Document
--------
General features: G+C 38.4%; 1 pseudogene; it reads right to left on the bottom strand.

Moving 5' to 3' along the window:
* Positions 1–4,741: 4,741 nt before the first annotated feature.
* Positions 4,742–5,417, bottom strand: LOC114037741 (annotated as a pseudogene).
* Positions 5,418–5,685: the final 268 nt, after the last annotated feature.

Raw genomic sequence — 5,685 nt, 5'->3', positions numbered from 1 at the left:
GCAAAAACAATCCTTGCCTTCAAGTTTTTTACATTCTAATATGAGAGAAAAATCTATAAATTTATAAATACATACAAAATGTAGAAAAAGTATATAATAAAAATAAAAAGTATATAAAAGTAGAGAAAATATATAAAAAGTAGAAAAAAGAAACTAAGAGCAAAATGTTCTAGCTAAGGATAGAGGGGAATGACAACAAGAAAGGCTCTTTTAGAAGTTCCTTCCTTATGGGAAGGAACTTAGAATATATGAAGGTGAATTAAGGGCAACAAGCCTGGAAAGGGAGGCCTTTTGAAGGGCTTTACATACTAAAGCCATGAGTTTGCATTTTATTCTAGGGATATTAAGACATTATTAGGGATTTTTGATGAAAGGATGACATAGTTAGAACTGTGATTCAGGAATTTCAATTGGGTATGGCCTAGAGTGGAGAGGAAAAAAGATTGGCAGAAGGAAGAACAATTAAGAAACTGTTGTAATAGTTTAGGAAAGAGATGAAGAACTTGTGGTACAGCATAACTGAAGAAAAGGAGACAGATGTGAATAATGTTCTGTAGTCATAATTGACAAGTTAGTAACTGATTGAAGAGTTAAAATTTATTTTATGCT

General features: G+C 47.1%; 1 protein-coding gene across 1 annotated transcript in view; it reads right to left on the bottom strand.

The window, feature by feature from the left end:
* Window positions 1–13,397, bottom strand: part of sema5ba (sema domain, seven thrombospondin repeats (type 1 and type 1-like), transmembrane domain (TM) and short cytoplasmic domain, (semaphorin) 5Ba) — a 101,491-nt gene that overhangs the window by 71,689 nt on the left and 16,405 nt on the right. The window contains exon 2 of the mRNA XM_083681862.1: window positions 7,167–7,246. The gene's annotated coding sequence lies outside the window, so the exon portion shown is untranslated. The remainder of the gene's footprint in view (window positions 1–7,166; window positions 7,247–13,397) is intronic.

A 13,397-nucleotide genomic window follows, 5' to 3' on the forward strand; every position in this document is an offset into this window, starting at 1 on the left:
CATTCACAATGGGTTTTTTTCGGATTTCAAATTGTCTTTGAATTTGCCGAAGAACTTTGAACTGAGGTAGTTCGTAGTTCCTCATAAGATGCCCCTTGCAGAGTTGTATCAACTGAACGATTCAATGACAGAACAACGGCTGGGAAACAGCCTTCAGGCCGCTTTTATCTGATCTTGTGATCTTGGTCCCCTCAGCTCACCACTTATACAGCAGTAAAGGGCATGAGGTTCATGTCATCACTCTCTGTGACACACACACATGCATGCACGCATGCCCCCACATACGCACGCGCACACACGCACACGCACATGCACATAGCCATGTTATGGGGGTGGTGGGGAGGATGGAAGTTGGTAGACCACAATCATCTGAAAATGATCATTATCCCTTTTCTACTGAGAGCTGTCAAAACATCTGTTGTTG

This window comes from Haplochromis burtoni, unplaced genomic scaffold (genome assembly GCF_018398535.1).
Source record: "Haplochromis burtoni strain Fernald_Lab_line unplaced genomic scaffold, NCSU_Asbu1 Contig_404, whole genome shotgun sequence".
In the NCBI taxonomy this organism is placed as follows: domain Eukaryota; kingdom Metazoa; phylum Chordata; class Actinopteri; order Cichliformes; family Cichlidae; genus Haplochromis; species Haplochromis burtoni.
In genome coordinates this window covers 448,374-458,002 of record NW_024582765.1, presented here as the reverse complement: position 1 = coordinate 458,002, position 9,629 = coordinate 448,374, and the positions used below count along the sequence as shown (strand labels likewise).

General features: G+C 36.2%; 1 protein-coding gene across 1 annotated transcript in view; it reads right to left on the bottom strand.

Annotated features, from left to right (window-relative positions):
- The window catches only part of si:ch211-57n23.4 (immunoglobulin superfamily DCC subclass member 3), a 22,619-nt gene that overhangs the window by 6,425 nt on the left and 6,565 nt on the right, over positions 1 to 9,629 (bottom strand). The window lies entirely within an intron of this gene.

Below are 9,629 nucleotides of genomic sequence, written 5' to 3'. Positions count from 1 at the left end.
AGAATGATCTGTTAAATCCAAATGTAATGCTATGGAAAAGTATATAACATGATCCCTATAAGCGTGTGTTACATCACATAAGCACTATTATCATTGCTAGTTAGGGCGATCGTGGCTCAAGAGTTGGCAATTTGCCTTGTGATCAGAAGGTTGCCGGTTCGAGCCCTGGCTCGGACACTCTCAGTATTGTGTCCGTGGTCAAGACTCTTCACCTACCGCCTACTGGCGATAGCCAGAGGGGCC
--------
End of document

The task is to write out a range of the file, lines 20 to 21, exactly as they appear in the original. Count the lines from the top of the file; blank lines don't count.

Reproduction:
Below are 9,629 nucleotides of genomic sequence, written 5' to 3'. Positions count from 1 at the left end.
AGAATGATCTGTTAAATCCAAATGTAATGCTATGGAAAAGTATATAACATGATCCCTATAAGCGTGTGTTACATCACATAAGCACTATTATCATTGCTAGTTAGGGCGATCGTGGCTCAAGAGTTGGCAATTTGCCTTGTGATCAGAAGGTTGCCGGTTCGAGCCCTGGCTCGGACACTCTCAGTATTGTGTCCGTGGTCAAGACTCTTCACCTACCGCCTACTGGCGATAGCCAGAGGGGCC